The record is replete with examples of Defendants addressing the problem with exotics in Rock Creek Park, and considering the issue along with the issue of deer management. For example, the Science Team assembled by the Park Service concluded "that deer reduction must occur first and then the management of invasive species would need to be evaluated to determine if they limit the recovery of the native habitat." (AR 10230). The FEIS states that "[a] continued large deer population and related browsing [would] result in decreased plant diversity [and] increased exotic plants ...." (AR 16462). It also states that "overbrowsing by deer gives invasive exotic plant species an opportunity to become established, which could potentially outcompete native plants and contribute to adverse impacts to visitors who value native vegetation." (AR 16729). It adds that "[d]eer can promote nonnative species through habitat alteration (disturbance to vegetation and soils from trampling) and through seed dispersal from seeds carried on their coats or found in fecal matter." (AR 16590) (citations omitted). And the list goes on. One simply cannot reconcile Plaintiffs' claim that Defendants failed to address deer management and exotics together with the Administrative Record. Plaintiffs relatedly argue that the Park Service violated NEPA by failing to consider whether reducing the number of deer at Rock Creek Park may promote the spread of exotic species. (See Dkt. No. 13, at 45-48). But Plaintiffs point to nothing in the record to suggest that reducing the number of deer may increase the spread of exotics. In fact, the Administrative Record suggests the exact opposite.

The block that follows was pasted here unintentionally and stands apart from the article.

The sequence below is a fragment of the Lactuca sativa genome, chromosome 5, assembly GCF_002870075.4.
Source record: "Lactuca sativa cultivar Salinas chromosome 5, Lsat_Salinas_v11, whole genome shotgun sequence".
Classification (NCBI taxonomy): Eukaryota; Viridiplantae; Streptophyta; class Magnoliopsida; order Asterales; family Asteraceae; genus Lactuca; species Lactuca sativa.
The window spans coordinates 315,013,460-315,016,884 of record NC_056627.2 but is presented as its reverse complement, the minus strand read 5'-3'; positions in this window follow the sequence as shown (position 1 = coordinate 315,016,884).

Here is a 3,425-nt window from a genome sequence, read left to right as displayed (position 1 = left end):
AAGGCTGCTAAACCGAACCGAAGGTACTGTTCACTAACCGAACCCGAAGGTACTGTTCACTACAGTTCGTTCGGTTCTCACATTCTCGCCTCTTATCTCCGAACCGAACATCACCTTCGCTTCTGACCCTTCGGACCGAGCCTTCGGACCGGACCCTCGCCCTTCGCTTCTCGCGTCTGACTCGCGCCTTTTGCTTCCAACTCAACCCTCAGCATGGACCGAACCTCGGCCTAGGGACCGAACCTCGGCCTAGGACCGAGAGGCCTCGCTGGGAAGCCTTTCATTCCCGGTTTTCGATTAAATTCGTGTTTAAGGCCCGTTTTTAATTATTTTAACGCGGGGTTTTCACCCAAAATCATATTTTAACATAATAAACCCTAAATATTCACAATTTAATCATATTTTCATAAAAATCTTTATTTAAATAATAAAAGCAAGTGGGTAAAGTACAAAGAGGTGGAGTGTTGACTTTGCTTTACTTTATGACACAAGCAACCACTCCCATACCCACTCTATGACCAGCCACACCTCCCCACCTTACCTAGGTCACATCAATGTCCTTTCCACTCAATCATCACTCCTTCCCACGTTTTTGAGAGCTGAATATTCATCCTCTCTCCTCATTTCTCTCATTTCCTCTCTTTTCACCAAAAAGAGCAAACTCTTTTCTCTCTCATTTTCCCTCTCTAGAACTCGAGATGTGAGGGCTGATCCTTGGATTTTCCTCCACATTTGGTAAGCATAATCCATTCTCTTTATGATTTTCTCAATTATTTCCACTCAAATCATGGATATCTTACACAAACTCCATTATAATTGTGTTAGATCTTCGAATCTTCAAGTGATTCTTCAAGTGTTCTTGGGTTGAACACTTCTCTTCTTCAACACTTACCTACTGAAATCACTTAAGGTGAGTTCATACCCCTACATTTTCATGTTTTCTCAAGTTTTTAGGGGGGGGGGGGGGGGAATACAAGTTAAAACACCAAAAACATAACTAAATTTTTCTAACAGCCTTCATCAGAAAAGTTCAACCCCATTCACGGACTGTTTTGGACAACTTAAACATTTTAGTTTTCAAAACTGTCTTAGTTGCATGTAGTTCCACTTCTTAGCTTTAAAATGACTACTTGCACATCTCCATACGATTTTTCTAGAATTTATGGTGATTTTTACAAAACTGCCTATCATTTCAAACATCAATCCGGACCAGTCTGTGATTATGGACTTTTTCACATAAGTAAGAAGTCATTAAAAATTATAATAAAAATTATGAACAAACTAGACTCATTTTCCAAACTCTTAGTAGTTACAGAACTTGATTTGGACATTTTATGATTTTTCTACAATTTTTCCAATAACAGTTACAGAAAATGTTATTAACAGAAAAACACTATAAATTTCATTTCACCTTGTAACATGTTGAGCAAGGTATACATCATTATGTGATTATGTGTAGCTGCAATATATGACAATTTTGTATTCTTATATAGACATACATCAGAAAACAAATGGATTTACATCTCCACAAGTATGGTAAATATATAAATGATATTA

Plaintiffs call the Park Service's alleged failure not to address exotics in the context of the FEIS's objectives to protect, preserve, and restore native vegetation "[m]ost startling." (Dkt. No. 13, at 32). The Plaintiffs contend that "the Park Service failed to consider the impact that killing the deer may have on promoting the expansion of exotic species into the Park. This omission is particularly glaring in light of the fact that the Park Service emphasized the beneficial `socio-economic' impacts its decision to kill the deer will have on the private properties that surround the Park as part of its environmental analysis." (Dkt. No. 13, at 32) (citations omitted) (emphasis in original). But the Administrative Record reveals that in